Parents Association leads Troy softball field renovations


By Matt Clevenger

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TROY — The city-owned softball fields on North Market Street in Troy are getting some much-needed maintenance, thanks to a renovations project organized by the Troy High School Softball Parents Association (THSSPA) and is funded through contributions from local businesses and individuals.

Phase III of the nine-phase renovation project is currently underway, and includes construction of a 42-inch-high raised seating area and an Americans with Disabilities Act (ADA)-compliant ramp.

“Work has started,” Troy High School Varsity Softball Head Coach Scott Beeler said. “We’ve got the footers poured, and they’re going to be blocking in the walls this week or next week.”

“It gives us an elevated seating area that allows for better viewing for the fans,” he said. “It also gives us a better-looking stadium.”

An ADA-compliant ramp will also increase safety and access at the softball fields, Beeler said.

“We have people trip on the rocks,” he said. “We’ve had people fall because there’s no handrails; it’s so steep.”

“About two years ago, I was coaching third base,” Beeler said. “I should have been paying attention to the game, but I happened to see a grandparent pulled up, they got out and got their wheelchair out.”

“She got in her wheelchair and they couldn’t push her in the gravel,” he said. “They parked at the top of the hill and she watched the game from up there at the top, which is not what every grandparent wants to do.”

“It kind of spoke to me and said ‘Hey, we need to do something to make this accessable for everybody,’” Beeler said.

Work on the raised seating area and ramp should be completed by late March or early April, Beeler said, although the association is still seeking donations to fund the purchase of handrails for the new seating area.

“We are hoping that this phase will be completed by Good Friday,” he said. “It’s going up quickly; our biggest hold-up right now is we will be able to get it done, but we just don’t have the money for the handrails.”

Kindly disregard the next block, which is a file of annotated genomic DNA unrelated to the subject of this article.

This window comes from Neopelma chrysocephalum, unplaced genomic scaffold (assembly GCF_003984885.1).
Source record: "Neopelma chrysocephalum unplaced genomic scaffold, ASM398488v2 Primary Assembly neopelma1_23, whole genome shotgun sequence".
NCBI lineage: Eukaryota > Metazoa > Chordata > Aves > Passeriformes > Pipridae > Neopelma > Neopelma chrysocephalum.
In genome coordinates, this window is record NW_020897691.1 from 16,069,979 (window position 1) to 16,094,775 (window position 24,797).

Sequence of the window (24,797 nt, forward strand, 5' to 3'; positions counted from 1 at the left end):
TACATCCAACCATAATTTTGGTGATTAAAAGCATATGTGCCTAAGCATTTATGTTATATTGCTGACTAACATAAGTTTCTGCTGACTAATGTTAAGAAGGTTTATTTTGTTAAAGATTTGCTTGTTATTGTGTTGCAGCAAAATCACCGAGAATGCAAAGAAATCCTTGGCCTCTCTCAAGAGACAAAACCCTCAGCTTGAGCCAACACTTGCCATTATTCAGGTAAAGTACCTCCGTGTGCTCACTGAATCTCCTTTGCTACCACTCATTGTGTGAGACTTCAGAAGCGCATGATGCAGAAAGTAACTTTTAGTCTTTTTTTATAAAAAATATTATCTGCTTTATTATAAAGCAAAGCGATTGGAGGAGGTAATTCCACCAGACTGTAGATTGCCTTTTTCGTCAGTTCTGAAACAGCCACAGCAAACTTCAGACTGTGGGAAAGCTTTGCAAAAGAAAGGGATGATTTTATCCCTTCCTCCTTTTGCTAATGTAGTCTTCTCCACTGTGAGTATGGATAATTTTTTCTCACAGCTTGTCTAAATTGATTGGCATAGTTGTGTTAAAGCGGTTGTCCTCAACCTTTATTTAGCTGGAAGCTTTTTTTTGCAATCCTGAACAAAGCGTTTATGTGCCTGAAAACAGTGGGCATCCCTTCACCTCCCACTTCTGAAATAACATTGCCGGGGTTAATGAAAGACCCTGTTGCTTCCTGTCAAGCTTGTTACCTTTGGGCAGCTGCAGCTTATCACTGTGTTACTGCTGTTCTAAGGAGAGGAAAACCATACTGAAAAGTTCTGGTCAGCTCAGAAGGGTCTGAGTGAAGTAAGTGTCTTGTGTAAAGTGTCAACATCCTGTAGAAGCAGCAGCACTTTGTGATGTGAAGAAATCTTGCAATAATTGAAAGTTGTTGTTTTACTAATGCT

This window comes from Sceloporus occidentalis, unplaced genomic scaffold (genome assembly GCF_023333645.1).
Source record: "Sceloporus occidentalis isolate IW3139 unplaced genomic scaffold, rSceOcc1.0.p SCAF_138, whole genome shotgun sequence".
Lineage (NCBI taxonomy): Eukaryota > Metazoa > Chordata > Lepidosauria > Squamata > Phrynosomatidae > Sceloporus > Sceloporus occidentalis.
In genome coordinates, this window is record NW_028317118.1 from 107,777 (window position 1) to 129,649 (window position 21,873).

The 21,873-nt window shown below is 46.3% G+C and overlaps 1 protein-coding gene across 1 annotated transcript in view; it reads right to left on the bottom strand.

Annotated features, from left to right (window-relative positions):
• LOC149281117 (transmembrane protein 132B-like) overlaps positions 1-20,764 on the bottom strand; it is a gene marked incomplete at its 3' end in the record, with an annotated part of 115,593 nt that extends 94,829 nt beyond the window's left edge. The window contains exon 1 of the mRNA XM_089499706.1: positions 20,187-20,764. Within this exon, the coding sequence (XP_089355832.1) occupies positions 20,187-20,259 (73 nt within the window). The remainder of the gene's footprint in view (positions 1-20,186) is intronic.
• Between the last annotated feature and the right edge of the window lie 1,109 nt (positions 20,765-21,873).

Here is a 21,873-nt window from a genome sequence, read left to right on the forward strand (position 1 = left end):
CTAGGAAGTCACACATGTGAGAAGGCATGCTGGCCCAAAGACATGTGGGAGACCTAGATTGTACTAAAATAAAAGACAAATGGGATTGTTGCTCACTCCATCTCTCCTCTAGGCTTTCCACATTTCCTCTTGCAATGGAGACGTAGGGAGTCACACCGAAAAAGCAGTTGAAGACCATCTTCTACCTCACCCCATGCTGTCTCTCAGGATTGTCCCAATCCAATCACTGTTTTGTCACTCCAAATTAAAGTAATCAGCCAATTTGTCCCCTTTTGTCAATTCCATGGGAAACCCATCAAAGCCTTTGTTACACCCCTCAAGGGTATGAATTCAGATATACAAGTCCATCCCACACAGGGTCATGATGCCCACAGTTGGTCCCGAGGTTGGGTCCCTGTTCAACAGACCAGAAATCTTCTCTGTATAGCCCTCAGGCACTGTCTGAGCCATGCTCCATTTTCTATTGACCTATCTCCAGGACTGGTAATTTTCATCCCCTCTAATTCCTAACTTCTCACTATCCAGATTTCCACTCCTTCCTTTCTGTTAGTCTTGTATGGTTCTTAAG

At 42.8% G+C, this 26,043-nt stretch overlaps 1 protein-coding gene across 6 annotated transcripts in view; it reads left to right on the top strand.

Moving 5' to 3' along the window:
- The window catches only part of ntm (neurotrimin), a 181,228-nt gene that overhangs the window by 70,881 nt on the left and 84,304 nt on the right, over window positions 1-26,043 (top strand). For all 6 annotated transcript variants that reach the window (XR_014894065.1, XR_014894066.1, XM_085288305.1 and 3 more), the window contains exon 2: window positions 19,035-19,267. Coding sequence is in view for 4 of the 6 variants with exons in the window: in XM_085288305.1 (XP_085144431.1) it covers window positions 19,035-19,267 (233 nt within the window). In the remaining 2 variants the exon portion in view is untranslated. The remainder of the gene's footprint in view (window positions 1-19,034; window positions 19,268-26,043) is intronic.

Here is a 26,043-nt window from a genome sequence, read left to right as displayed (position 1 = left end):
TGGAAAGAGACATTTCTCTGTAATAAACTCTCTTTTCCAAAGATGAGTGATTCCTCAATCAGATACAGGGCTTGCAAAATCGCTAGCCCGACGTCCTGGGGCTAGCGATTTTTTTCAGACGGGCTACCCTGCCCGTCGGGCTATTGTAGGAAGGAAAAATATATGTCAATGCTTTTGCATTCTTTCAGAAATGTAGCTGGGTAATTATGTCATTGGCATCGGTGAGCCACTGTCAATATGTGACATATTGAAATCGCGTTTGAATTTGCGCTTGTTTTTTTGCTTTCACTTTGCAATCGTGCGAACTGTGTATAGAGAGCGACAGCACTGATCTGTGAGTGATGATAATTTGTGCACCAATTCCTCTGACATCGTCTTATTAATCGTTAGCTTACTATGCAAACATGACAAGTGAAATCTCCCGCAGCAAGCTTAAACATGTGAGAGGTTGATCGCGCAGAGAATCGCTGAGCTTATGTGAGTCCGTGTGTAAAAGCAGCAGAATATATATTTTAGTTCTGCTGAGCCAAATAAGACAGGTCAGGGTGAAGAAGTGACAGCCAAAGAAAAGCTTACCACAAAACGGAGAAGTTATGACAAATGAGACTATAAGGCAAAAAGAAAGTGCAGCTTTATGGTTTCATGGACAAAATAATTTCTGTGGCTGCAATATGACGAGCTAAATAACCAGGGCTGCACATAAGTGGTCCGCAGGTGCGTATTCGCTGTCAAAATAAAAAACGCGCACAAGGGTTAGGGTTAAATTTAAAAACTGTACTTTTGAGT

“Without the handrails, we can’t use it,” Beeler said.

Costs for phase III of the project, including the ramp and seating, are estimated at $125,000 to $150,000. The total cost for phases III through IX of the renovation project will be approximately $225,000 to $250,000, Beeler said.

Donations are being accepted through a special GoFundMe site that has been set up for the project, or by contacting the association through Facebook. Donations can also be made directly to the THSSPA by emailing Beeler at [email protected].

The city of Troy, which owns the softball fields, has contributed approximately $4,000 towards the renovations, Beeler said.

“This was not something they were planning for in their budget,” he said. “I knew when I wanted to do this, it was going to have to be 100% private funds to get it done.”

Phases I and II of the project have already been completed, and included fencing to enclose the field, a new batting cage and repairs to the outfield.

Upcoming phases will include new backstop netting and backstop padding, as well as new bleachers, a new press box and warning track, and the addition of a new locker room off of the third base dugout.

All Troy High School softball teams use the fields, Beeler said; it is unknown exactly when they were originally built or when they were last renovated.

“I don’t know when they were originally built,” he said. “I know that softball started in 1975; that’s when it was sponsored as an official OHSAA sport.”

“It’s had to have been there for at least fifty years,” Beeler said.

The fields have been renovated at some point in the past, he said.

“We knew that the field used to go back, probably 30 feet behind our homeplate,” Beeler said. “We always knew that the old homeplate area was back there, because there’s a sign out on the right field fence that says 230 feet. In digging the footers, we found the old bottom rails of the fencing.”

“I’m not sure when all that was taken out or changed, but we’ve found a lot of posts and concrete and some steps and things that were still in the ground,” he said.

“It’s a good field,” Beeler said. “We’ve put a lot of money and work into it over the past seven or eight years to get the field correct. We just needed to do something to make it look better, and be better for everyone to be able to watch a game.”

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